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Dr. Allan Ashworth of the North Dakota State University Geology Department explains how glacial movements following the last ice age formed the Devils Lake Basin.

Mother Nature in Charge | Flooded Land

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Devils Lake area farmer, Dan Webster, has lost more than 5,000 acres due to the flood and had to burn his family original farmstead. He speaks about his family’s situation with raw emotion.

Climate Wisconsin | Birkebeiner

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Having skied every Birkie, a cross-country ski event, since it started in 1973, John shares his experience and how the race is being threatened by climate change. This multimedia video produced by the Wisconsin Educational Communications Board follows John Kotar through the 2010 American Birkebeiner cross-country ski race from Cable to Hayward, WI.

Climate Wisconsin | Great Lakes Shipping

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Learn how water level and shipping season affect the amount of cargo a ship can carry in this multimedia video produced by the Wisconsin Educational Communications Board. Come aboard with Pilot Randy Hayes on the Isa, a Great Lakes cargo ship carrying steel to the Port of Milwaukee, and explore the impacts of climate change on Great Lakes shipping.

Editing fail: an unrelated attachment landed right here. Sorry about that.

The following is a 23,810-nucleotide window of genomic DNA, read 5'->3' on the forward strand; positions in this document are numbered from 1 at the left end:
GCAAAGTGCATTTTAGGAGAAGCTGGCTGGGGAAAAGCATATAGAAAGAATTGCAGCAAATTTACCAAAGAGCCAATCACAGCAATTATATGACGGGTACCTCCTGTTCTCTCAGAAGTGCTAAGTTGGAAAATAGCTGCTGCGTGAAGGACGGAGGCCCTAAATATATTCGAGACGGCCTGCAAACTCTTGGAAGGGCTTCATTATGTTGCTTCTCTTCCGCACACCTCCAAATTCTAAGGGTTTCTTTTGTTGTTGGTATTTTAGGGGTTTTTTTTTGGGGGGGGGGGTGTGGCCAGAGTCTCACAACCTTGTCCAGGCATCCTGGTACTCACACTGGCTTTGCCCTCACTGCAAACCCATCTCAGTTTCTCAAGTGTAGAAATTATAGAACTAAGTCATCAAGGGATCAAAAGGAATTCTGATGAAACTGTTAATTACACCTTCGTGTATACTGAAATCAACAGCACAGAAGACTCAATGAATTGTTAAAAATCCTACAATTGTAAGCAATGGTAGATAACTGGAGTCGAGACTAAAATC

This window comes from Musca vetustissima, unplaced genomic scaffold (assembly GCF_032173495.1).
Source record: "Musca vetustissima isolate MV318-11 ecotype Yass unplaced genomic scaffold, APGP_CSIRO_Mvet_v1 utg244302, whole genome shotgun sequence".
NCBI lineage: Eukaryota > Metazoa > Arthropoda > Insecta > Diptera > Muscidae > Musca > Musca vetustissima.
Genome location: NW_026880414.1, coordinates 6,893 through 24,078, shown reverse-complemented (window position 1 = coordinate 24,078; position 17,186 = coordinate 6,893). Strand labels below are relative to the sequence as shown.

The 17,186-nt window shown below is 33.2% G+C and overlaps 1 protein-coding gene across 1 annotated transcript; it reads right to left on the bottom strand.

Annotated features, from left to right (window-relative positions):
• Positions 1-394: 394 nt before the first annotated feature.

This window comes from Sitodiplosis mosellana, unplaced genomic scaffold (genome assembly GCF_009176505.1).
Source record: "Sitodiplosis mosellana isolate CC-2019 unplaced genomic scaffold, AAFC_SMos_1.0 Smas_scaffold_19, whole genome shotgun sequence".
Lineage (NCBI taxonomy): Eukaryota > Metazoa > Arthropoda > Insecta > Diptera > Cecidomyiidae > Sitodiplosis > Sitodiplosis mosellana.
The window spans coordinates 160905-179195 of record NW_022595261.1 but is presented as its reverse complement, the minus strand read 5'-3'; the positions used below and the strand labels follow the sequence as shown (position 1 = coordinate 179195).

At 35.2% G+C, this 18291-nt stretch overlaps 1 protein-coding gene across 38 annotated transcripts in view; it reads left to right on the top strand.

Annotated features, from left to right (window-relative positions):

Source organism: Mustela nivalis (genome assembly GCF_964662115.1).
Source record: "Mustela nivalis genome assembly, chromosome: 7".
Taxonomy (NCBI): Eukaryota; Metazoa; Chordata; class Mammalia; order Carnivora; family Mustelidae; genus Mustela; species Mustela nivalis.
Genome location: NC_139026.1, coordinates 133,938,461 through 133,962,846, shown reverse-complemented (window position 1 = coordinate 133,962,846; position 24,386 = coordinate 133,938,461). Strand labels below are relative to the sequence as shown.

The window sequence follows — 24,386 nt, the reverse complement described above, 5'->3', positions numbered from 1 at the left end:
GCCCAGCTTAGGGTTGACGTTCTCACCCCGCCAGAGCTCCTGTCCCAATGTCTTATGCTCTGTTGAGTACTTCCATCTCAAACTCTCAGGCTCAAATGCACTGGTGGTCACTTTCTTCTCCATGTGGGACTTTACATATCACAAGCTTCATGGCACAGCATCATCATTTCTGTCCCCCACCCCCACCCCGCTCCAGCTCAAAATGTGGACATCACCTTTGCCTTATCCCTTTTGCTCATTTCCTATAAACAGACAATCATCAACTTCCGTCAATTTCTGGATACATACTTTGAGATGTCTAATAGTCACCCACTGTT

The Seasons Are Moving

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Explore some of the effects of changing seasonal cycles on the Menominee Indian Tribe, whose reservation is located in northeast Wisconsin, in this video segment adapted from the College of Menominee Nation. Tribal member Ben Grignon describes the impact on maple sugar–making activities. Menominee educator Dr. Verna Flower shares her observations of flowering plants blossoming earlier. And tribal member Melissa Cook, concerned with the pace of climate change, urges people take responsibility and work together to preserve the world.

Climate Wisconsin | Uncertainty in Climate Change Modeling

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Biologist John Lyons describes why trout are important indicators of stream health and climate change impacts in Wisconsin. This video, produced by the Wisconsin Educational Communications Board, also explores uncertainty in climate change modeling and the range of possibilities for temperature and precipitation that may result for different regions of Wisconsin.

NOVA: Becoming Human | Diatoms Measure Climate Change

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Learn how scientists used the fossils of one-celled aquatic organisms, called diatoms, to understand ancient climate conditions in eastern Africa, in this video from NOVA: Becoming Human. White layers of a rock formation consist of deep-water diatoms and darker layers consist of shallow-water diatoms; the scientists interpreted the alternating layers in the formation to mean that a massive lake appeared and disappeared many times in their study area. If this part of Africa indeed experienced wet and dry periods over time, this supports a new idea that suggests climatic variability may have shaped human evolution.

This video is available in both English and Spanish audio, along with corresponding closed captions.